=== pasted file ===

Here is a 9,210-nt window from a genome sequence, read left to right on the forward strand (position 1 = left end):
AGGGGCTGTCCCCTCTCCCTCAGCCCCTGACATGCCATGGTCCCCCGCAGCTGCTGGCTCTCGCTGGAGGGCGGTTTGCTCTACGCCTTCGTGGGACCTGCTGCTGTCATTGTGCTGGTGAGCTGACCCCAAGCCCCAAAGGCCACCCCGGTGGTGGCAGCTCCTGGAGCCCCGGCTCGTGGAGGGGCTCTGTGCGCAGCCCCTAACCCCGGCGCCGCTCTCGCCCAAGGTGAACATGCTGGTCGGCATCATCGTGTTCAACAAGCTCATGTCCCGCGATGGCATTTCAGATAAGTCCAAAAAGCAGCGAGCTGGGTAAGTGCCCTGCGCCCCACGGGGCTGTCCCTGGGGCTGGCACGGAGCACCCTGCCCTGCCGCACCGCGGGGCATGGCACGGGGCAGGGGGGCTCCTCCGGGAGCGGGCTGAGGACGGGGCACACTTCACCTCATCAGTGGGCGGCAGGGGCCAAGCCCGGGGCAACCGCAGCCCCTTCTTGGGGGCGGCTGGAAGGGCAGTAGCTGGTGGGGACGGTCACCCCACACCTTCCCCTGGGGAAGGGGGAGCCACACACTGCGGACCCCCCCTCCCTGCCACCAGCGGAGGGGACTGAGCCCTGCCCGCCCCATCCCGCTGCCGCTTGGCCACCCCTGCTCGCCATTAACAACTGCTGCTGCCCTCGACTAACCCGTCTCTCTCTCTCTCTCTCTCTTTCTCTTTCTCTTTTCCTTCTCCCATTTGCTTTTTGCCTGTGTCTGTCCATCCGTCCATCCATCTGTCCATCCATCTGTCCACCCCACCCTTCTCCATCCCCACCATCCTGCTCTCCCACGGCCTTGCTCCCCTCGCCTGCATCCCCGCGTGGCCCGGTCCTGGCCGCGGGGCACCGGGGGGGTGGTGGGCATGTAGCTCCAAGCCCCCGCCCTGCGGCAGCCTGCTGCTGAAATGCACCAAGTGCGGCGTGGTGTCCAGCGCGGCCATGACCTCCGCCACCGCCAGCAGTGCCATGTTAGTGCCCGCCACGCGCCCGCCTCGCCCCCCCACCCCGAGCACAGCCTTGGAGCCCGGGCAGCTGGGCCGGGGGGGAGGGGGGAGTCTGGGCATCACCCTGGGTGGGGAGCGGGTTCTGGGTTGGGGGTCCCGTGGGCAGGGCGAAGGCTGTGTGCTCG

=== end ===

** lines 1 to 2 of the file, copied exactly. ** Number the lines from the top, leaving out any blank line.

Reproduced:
Here is a 9,210-nt window from a genome sequence, read left to right on the forward strand (position 1 = left end):
AGGGGCTGTCCCCTCTCCCTCAGCCCCTGACATGCCATGGTCCCCCGCAGCTGCTGGCTCTCGCTGGAGGGCGGTTTGCTCTACGCCTTCGTGGGACCTGCTGCTGTCATTGTGCTGGTGAGCTGACCCCAAGCCCCAAAGGCCACCCCGGTGGTGGCAGCTCCTGGAGCCCCGGCTCGTGGAGGGGCTCTGTGCGCAGCCCCTAACCCCGGCGCCGCTCTCGCCCAAGGTGAACATGCTGGTCGGCATCATCGTGTTCAACAAGCTCATGTCCCGCGATGGCATTTCAGATAAGTCCAAAAAGCAGCGAGCTGGGTAAGTGCCCTGCGCCCCACGGGGCTGTCCCTGGGGCTGGCACGGAGCACCCTGCCCTGCCGCACCGCGGGGCATGGCACGGGGCAGGGGGGCTCCTCCGGGAGCGGGCTGAGGACGGGGCACACTTCACCTCATCAGTGGGCGGCAGGGGCCAAGCCCGGGGCAACCGCAGCCCCTTCTTGGGGGCGGCTGGAAGGGCAGTAGCTGGTGGGGACGGTCACCCCACACCTTCCCCTGGGGAAGGGGGAGCCACACACTGCGGACCCCCCCTCCCTGCCACCAGCGGAGGGGACTGAGCCCTGCCCGCCCCATCCCGCTGCCGCTTGGCCACCCCTGCTCGCCATTAACAACTGCTGCTGCCCTCGACTAACCCGTCTCTCTCTCTCTCTCTCTCTTTCTCTTTCTCTTTTCCTTCTCCCATTTGCTTTTTGCCTGTGTCTGTCCATCCGTCCATCCATCTGTCCATCCATCTGTCCACCCCACCCTTCTCCATCCCCACCATCCTGCTCTCCCACGGCCTTGCTCCCCTCGCCTGCATCCCCGCGTGGCCCGGTCCTGGCCGCGGGGCACCGGGGGGGTGGTGGGCATGTAGCTCCAAGCCCCCGCCCTGCGGCAGCCTGCTGCTGAAATGCACCAAGTGCGGCGTGGTGTCCAGCGCGGCCATGACCTCCGCCACCGCCAGCAGTGCCATGTTAGTGCCCGCCACGCGCCCGCCTCGCCCCCCCACCCCGAGCACAGCCTTGGAGCCCGGGCAGCTGGGCCGGGGGGGAGGGGGGAGTCTGGGCATCACCCTGGGTGGGGAGCGGGTTCTGGGTTGGGGGTCCCGTGGGCAGGGCGAAGGCTGTGTGCTCG